A Free-Market Energy Blog

James Hansen’s Tax-Tariff-Reparations Climate Policy

By Robert Bradley Jr. -- September 18, 2014

In a recent blog,  The People’s March (August 29, 2014), James Hansen urges his readers to join the New York City March this Sunday (September 21st).

“[B]efore plainly stating why the March is important, let me address several issues,” he writes. Here are Hansen’s issues–the good, the bad, the ugly, the uglier–by quotation from his recent post.

Reject CO2 Cap-and-Trade (The Good)

“The ineffectual UN Kyoto cap-and-trade scheme was doomed from the start. A ‘cap’ approach inevitably raises 190 fights about each nation’s cap. Countries must be bribed to accept a low cap, governments at home often refute them, and even ineffectual caps are unenforceable.”

“Regulations are not a solution….”

“We must make specific demands, or we end up with ineffectual monstrosities such as the cap-and-trade bill in the U.S. Congress.”

“What should [India’s] cap be? Maybe start with U.S. emissions and then multiply by the ratio of national populations? Whatever the outcome of that fight, our planet (our progeny and other species) would be cooked – and there are 189 other fights.”

Carbon Tax (The Bad)

“Now, as we must phase out fossil fuel emissions, a gradually but steadily rising carbon price provides the framework and the incentives for all nations to prosper.”

“Internationally, an agreement among the major powers is needed for a rising carbon fee. It does not necessarily have to come at the Paris 2015 meeting, but it must be soon. The rest is detail.”

Protectionism (The Ugly)

“The way to phase down fossil emissions rapidly is via a rising carbon fee collected at domestic mines and ports of entry. Each nation can choose how to use the funds, but in most nations the funds had better be distributed to all legal residents.”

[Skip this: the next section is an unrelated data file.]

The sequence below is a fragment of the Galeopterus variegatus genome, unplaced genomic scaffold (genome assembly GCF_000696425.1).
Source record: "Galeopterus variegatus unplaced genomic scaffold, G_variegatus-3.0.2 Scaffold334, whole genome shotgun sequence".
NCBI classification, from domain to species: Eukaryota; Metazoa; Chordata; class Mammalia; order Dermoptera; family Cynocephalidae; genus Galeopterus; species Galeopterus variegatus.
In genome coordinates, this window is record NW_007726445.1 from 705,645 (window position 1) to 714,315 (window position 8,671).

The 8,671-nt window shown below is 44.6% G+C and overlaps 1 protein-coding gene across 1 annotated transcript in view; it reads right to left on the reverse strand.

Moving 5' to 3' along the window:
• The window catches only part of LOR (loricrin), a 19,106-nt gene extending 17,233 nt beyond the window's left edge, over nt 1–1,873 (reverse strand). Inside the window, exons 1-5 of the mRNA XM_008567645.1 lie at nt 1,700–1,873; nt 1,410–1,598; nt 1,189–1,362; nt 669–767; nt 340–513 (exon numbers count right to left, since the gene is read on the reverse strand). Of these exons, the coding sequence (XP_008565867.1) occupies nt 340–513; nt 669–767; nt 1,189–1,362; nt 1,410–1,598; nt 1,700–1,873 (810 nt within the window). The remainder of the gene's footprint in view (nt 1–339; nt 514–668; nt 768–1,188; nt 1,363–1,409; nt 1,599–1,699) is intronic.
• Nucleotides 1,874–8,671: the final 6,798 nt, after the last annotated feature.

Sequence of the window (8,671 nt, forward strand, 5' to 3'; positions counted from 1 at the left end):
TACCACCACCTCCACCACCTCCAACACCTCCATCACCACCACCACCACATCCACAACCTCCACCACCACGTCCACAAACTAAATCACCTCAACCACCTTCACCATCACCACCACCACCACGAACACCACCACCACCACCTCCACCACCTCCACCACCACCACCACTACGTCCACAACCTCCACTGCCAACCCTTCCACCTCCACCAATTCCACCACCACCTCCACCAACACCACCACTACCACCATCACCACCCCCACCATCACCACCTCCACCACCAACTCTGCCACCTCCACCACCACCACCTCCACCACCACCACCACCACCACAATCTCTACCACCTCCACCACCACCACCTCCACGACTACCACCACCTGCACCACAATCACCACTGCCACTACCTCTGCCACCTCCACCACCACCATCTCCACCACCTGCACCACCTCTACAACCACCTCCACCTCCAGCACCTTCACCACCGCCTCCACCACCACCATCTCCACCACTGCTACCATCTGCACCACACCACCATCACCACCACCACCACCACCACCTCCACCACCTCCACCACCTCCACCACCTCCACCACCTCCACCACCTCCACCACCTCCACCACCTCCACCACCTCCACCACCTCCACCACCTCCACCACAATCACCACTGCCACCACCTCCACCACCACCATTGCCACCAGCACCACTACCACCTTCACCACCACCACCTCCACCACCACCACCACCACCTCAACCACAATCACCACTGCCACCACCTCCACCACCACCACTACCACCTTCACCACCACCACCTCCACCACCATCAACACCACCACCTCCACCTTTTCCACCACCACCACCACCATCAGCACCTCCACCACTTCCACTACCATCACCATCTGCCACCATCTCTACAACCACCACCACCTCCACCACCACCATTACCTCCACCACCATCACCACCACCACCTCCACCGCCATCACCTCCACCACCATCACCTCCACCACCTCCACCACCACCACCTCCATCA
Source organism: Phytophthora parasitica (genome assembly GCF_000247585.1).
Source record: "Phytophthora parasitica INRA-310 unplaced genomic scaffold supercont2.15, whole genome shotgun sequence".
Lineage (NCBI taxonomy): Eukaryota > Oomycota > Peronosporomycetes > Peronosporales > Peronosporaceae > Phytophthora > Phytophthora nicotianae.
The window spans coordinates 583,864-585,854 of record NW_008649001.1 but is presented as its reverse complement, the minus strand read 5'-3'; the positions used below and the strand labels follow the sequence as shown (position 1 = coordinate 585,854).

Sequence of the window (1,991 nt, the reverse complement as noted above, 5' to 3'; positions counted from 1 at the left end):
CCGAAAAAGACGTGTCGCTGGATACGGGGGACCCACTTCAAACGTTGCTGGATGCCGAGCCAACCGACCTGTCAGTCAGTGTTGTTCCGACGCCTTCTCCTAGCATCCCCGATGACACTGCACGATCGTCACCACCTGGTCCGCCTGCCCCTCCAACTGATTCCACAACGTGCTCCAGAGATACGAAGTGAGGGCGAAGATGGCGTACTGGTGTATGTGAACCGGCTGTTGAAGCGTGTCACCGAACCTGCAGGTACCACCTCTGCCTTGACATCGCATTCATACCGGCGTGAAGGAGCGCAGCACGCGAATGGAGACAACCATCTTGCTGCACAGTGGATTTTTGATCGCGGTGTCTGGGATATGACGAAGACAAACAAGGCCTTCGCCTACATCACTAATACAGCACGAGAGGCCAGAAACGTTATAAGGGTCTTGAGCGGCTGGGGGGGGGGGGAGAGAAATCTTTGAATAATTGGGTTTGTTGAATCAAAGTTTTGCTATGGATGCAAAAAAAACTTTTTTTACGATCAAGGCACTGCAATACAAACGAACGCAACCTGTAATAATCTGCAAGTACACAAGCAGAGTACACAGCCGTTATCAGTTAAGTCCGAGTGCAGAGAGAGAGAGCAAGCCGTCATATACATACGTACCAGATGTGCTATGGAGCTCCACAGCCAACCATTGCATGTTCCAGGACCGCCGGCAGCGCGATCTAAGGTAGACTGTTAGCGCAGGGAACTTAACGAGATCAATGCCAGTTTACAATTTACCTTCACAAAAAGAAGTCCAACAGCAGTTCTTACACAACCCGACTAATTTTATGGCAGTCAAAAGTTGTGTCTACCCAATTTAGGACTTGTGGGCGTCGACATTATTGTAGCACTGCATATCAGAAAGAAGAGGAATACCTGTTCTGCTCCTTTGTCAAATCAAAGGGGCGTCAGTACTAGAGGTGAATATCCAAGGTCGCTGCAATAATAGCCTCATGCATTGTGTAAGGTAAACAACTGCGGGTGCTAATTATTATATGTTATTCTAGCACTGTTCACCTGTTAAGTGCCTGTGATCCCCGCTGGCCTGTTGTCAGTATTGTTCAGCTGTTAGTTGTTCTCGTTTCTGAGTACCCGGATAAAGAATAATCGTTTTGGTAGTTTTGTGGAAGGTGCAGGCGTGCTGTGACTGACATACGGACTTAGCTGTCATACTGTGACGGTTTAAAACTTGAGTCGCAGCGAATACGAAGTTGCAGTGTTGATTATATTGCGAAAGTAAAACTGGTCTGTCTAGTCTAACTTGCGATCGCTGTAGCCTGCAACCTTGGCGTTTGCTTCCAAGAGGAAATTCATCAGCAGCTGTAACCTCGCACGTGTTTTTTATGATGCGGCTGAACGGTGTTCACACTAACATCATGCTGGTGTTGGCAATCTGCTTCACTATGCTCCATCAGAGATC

“The carbon fee can be made near-global, because border duties would be collected on products from non-participating nations, a huge incentive for all nations to join.”

Reparations (Uglier Ugly)

“Developed countries emitted most of the excess carbon that is in the air today, and are thus mainly responsible for human-caused climate change. Many developing countries are at low latitudes where climate impacts will be severe. Reparations are appropriate and needed.”

“Agreement on this may not be so difficult because, as noted in Jeremiah’s Progeny, developed countries will need the cooperation of developing countries in various ways. These include preservation of forests and reduction of non-CO2 climate forcings. Fortunately, these needed actions have local benefits and the resources required to encourage them are reasonable.”

“Reparations should be continually dependent upon demonstrated cooperation in these matters.”

Marching for Statism

“Why march, why you?” asks Hansen. He answers:

You will have to answer to your children. You understood the situation at a time when it was not too late. Instead of standing up for them, did you choose to sit at home.

Americans will be at home, perhaps sitting in a pew in the morning or watching a football game in the afternoon. American common sense includes discounting the experts like Hansen (analytic failure) and rejecting government solutions (government failure) in the name of trying to correct an alleged (but hardly proven) market failure.

It will be cold and blustery for a September day in New York for a march, anyway….

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